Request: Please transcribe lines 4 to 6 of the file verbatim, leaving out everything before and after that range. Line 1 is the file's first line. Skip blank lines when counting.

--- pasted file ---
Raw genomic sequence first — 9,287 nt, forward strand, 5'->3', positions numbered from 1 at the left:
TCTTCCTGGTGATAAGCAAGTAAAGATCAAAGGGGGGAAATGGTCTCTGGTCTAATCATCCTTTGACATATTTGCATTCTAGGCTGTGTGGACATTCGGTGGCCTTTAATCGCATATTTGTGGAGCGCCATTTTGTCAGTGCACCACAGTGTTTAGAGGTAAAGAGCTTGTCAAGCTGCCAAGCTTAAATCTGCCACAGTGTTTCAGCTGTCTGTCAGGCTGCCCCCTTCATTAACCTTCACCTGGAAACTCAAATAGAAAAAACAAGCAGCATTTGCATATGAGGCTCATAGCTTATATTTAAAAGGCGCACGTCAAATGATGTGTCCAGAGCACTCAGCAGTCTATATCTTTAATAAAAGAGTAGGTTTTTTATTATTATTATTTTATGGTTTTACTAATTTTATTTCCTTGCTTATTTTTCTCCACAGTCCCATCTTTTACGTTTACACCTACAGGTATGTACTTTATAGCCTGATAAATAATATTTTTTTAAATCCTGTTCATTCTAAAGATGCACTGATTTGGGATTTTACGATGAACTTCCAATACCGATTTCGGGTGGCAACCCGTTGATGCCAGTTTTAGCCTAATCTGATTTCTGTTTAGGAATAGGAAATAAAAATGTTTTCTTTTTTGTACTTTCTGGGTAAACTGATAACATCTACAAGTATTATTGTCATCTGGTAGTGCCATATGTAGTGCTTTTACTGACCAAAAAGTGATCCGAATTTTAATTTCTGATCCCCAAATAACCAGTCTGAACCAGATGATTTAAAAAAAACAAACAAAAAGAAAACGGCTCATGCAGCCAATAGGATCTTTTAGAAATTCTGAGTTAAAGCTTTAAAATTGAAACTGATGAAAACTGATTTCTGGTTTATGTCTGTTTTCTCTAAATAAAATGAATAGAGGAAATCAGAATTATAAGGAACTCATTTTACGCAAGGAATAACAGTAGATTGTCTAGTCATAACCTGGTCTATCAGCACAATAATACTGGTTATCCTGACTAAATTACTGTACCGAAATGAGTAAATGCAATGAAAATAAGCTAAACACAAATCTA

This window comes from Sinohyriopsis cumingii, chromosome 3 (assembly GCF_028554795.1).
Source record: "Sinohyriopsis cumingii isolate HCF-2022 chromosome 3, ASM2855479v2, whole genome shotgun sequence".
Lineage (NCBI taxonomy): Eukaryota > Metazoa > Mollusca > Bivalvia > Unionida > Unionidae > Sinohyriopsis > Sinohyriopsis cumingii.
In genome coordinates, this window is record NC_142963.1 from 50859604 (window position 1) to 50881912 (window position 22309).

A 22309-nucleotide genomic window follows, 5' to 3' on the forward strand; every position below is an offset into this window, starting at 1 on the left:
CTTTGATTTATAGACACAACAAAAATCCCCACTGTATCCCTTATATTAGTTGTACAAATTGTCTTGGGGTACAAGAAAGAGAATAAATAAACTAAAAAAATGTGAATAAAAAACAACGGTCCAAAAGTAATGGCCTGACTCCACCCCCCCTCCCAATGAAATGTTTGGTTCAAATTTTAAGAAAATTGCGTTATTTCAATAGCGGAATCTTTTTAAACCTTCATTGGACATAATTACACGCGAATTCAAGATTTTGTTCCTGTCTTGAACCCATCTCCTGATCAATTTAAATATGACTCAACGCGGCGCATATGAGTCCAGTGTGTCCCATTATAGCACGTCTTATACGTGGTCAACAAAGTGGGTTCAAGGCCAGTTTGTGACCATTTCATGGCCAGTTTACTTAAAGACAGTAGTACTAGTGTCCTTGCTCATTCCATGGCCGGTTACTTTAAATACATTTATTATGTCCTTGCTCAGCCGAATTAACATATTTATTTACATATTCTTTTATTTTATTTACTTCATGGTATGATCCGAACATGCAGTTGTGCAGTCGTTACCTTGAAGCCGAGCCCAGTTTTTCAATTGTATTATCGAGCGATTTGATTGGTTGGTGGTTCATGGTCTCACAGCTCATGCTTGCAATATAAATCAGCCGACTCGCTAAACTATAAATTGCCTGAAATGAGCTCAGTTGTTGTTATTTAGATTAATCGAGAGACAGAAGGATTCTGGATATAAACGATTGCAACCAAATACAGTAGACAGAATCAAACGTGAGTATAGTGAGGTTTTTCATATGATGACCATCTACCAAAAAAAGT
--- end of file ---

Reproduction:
Source record: "Sinohyriopsis cumingii isolate HCF-2022 chromosome 3, ASM2855479v2, whole genome shotgun sequence".
Lineage (NCBI taxonomy): Eukaryota > Metazoa > Mollusca > Bivalvia > Unionida > Unionidae > Sinohyriopsis > Sinohyriopsis cumingii.
In genome coordinates, this window is record NC_142963.1 from 50859604 (window position 1) to 50881912 (window position 22309).